SEVERE WEATHER CLIMATOLOGY FOR NEW MEXICO

Charles H. Jones
Charlie A. Liles
Weather Forecast Office
Albuquerque, New Mexico

1. INTRODUCTION

The staff at National Weather Service field offices have no greater duty priorities than to issue timely severe weather warnings for the protection of life and property. A thorough understanding of the state's severe weather climatology can better prepare forecasters for anticipating the timing, strength, extent and nature of severe weather. In addition, a severe weather climatology will provide important information to emergency managers and government or private agencies on the characteristics of severe weather across New Mexico. Therefore, the purpose of this study is to quantitatively describe the severe weather climatology for New Mexico using reports since 1959.

Prior to July 15, 1999 the National Weather Service Forecast Office (WFO) in Albuquerque had the entire state of New Mexico as its forecast area, and roughly the northern two-thirds of the state for its County Warning Area (CWA). The National Weather Service (NWS) Modernization and Associated Restructuring shifted responsibility for seven forecast zones to WFO El Paso, Texas, and shifted three forecast zones to WFO Midland, Texas, on July 15, 1999. This allowed WFO Albuquerque's CWA and forecast area to match (Fig. 1). Although the current WFO Albuquerque forecast area and CWA cover only the northern two-thirds of New Mexico, this study will present climatological data for the entire state.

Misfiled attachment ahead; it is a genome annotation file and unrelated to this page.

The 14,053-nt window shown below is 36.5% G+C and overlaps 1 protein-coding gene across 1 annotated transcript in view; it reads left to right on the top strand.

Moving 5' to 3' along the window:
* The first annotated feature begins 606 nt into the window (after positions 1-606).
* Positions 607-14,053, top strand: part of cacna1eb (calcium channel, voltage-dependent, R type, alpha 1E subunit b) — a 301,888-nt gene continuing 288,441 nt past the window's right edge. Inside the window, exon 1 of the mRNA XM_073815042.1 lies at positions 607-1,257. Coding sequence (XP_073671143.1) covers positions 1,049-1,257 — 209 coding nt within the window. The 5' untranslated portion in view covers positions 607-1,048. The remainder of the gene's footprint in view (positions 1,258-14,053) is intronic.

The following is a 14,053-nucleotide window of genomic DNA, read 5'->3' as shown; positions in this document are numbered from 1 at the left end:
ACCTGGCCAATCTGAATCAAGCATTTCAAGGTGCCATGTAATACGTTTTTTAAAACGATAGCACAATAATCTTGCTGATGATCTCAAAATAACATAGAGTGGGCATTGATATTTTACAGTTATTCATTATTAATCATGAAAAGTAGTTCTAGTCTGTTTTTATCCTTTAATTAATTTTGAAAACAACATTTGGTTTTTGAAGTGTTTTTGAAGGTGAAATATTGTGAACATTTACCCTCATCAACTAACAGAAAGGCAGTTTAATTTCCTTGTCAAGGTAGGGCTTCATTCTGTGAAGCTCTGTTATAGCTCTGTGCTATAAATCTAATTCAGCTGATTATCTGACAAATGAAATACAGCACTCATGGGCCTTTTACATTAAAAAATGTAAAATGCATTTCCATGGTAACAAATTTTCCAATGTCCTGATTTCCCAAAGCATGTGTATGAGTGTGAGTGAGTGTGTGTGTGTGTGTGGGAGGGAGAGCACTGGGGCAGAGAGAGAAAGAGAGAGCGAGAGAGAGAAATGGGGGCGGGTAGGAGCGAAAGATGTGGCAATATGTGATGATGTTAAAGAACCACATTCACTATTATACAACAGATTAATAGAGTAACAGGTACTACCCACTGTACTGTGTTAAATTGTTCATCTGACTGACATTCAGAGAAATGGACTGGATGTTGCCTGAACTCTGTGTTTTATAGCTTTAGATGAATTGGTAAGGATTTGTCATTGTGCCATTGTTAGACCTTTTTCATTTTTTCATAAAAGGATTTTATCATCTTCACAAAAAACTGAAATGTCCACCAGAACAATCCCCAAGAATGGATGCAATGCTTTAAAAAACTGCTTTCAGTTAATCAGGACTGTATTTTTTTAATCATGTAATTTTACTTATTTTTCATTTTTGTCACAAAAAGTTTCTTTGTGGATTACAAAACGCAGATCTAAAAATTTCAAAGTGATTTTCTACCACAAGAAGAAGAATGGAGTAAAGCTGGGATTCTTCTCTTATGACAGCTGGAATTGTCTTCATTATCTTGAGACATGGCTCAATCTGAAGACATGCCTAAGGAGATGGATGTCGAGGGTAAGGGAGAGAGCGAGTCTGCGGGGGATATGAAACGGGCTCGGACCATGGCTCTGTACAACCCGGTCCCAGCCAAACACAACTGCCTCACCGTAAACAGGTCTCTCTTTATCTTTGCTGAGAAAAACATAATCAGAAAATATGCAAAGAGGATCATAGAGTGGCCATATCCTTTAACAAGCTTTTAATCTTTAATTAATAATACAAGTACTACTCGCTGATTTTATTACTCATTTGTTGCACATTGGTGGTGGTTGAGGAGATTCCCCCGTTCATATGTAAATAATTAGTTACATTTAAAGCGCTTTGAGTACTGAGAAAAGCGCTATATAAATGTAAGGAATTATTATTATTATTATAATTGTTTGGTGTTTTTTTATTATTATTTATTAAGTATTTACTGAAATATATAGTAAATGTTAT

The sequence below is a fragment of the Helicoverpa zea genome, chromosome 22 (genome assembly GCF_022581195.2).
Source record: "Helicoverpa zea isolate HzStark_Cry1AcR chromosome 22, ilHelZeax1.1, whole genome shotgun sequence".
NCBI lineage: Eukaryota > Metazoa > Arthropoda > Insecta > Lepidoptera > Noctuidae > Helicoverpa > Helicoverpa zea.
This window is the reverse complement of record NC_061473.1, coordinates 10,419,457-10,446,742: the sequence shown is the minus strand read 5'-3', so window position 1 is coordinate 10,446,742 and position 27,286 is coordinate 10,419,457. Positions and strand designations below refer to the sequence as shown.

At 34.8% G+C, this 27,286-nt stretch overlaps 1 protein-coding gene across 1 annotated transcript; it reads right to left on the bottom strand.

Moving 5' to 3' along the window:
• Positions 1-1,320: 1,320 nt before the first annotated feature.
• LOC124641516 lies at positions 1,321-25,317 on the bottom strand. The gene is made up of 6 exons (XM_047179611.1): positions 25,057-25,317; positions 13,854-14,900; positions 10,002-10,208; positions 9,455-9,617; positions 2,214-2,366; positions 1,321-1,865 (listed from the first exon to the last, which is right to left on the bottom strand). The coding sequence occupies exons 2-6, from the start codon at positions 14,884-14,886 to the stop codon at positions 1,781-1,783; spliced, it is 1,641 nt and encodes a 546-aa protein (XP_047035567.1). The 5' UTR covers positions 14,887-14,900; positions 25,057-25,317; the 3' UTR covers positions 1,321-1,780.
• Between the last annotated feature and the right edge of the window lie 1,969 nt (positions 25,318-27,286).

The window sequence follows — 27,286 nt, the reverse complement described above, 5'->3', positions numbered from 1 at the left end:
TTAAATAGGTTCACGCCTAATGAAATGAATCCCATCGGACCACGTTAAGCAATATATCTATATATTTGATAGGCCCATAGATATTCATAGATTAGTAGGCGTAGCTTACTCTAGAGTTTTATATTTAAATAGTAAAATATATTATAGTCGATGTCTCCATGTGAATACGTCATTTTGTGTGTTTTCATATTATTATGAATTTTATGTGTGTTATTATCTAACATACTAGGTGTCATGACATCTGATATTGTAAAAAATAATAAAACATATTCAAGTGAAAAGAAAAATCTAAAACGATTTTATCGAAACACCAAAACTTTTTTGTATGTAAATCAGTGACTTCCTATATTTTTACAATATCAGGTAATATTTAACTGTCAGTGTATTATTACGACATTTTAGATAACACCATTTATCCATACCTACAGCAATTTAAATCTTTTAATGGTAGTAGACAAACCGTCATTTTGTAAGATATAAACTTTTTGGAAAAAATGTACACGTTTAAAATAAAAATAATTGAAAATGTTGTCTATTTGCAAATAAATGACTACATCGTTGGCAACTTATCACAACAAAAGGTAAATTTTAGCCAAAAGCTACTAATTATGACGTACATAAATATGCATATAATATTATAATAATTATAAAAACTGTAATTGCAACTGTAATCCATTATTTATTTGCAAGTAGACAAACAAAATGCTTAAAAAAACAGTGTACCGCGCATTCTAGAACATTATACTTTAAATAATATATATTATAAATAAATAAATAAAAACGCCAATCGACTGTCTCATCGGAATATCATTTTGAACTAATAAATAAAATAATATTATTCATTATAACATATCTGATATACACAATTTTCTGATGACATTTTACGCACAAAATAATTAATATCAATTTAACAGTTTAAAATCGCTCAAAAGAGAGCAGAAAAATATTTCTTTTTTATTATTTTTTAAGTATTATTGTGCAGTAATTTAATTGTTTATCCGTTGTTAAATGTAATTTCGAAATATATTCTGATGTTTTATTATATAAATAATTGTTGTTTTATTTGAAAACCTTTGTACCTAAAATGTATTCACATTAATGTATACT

Unlike nearly all other WFOs in the NWS Southern Region, much of Albuquerque's forecast area is divided into forecast zones, zones not defined by using county boundaries (Fig. 2). This is to better conform to New Mexico's diverse topography. There are 34 forecast zones in New Mexico, 22 of which are in Albuquerque's CWA. New Mexico is the fifth largest state in the United States, comprising nearly 122,000 sq mi. The Albuquerque CWA covers approximately 88,000 sq mi, making it the largest CWA in the coterminous United States. Elevations vary from under 3,000 ft to over 13,000 ft. This elevation range of nearly two miles brings to New Mexico a vast array of climate regimes and some of the most diverse weather in the Southern Region.